Skip to content
April 1, 2011 / Sarah Ludwig

“I hate technology.”

As we’ve been doing a lot more technology projects in the classroom lately – things have really exploded since our January in-house professional development day – I’ve started to hear the inevitable complaining from students about technology.

“Why do we have to do this?”

“Why can’t I just stand up in front of the class and read it? Why do I have to record it?”

“Something ALWAYS goes wrong.”

“EVERYTHING is technology now!”

These comments are nothing new. They’re from A students and C students, young and old, and I’ve heard it for as long as I’ve been a librarian and an educator.

But why?

We teachers and librarians are often caught off guard by this. Maybe that’s because we like technology so much that we assume everyone else will, too… but I think it’s more likely that we assume students will like technology. After all, it’s a change from the norm and it’s fun, right?

I think there are a couple of factors that lead to this reaction to, as I experienced last week, using Audacity and Glogster. Many of these points come through long conversations with Lorri, so much of the credit for these ideas belongs with her!

1. If technology is not a constant in your students’ lives, then it will always feel like a Big Deal when they use it. Now obviously, technology is everywhere, even if teachers aren’t using it: students have smart phones, laptops, and smartboards in their classrooms. They do all of their research online and write all of their papers on the computer. They are accustomed to using Word, PowerPoint, and (sometimes) Excel, and they certainly know how to use the Internet (*cough*…right?). But if technology isn’t being used in the classroom on a regular basis, then of course it’s a big change when everyone has to trek down to the lab and learn how to use a new tool.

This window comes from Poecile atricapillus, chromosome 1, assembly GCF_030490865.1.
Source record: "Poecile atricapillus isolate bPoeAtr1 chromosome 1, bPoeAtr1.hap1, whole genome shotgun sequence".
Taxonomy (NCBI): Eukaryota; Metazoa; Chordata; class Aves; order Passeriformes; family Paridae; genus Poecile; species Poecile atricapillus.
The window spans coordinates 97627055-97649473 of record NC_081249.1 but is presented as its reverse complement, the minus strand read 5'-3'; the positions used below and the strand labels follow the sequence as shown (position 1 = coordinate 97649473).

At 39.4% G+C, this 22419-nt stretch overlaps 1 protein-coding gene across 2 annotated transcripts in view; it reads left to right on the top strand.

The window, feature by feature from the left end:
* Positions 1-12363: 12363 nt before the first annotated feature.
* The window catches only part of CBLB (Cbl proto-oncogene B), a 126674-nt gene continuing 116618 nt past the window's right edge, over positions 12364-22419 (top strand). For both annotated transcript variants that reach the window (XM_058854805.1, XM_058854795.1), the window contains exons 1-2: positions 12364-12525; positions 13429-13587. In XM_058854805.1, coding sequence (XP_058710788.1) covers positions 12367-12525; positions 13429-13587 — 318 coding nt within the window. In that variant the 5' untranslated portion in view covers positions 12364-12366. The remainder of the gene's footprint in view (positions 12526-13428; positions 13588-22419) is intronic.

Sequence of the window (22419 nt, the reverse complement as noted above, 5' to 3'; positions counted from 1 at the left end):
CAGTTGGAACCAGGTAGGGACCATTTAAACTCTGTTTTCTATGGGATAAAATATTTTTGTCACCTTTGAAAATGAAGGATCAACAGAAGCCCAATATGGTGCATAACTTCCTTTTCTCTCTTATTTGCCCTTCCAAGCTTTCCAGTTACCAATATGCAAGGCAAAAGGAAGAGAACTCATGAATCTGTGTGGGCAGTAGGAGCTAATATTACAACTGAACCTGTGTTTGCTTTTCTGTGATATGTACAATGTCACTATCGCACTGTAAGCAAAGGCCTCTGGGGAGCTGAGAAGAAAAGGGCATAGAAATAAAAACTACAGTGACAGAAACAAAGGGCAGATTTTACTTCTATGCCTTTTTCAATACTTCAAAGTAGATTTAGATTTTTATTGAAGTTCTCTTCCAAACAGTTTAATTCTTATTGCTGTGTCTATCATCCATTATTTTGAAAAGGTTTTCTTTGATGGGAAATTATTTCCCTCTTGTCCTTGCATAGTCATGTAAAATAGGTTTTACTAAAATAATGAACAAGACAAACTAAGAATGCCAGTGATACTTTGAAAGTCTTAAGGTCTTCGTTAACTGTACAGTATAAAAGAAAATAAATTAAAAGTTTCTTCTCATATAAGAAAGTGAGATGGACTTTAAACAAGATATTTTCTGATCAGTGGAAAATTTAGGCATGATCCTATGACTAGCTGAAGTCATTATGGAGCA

2. Technology isn’t black-and-white. For students who need to know exactly what to do to fulfill an assignment, or to get an A, using a new tool can be daunting. By now, they know what the expectations are for a paper or even a PowerPoint presentation, but using a tool like Voicethread is scary. More than framing a quote with an introduction and a transition, Voicethread requires a whole new set of skills: writing a script, finding the best images to support your research, editing down your script to fit strict parameters, and practicing speaking. Teachers can offer rubrics, but kids can’t go on autopilot. And it is often the “best” students who struggle most with this.

3. Technology = troubleshooting. Students aren’t used to having to do this. If they’re Googling a topic and can’t find what they’re looking for, they are stuck. “There’s NO information!” is a common cry. When we were using Audacity last week and the mics weren’t working, three students reached their breaking point. Because they are not learning how to solve problems like this, they get totally overwhelmed when something goes wrong. That said, the person who figured out how to get the mics to work? Was a student.

4. Teachers aren’t doing enough to emphasize the importance of tech skills. I think we sometimes assume that if we’re requiring our students to use a technology skill, we’re making it clear to the students that we value technology. Not true. Just like adult late adapters, students need to know why. No, we’re not asking you to learn this on a whim – there’s a reason why, in language class, you might want to record yourself speaking and then listen to it. There’s also a reason why creating a digital presentation is just as important a skill as public speaking live. Those reasons need to be built into the assignment, the rubric, and the classroom introduction to the project.